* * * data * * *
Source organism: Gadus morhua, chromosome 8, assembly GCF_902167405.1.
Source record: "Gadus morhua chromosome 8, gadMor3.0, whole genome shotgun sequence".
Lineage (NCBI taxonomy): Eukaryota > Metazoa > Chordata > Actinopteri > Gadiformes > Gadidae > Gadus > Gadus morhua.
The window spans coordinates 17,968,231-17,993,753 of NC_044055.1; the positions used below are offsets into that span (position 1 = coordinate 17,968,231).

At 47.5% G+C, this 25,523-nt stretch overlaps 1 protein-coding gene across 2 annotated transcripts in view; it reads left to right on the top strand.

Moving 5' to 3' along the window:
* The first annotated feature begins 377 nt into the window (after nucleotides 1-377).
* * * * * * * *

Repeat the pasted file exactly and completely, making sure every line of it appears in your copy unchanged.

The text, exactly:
Source organism: Gadus morhua, chromosome 8, assembly GCF_902167405.1.
Source record: "Gadus morhua chromosome 8, gadMor3.0, whole genome shotgun sequence".
Lineage (NCBI taxonomy): Eukaryota > Metazoa > Chordata > Actinopteri > Gadiformes > Gadidae > Gadus > Gadus morhua.
The window spans coordinates 17,968,231-17,993,753 of NC_044055.1; the positions used below are offsets into that span (position 1 = coordinate 17,968,231).

At 47.5% G+C, this 25,523-nt stretch overlaps 1 protein-coding gene across 2 annotated transcripts in view; it reads left to right on the top strand.

Moving 5' to 3' along the window:
* The first annotated feature begins 377 nt into the window (after nucleotides 1-377).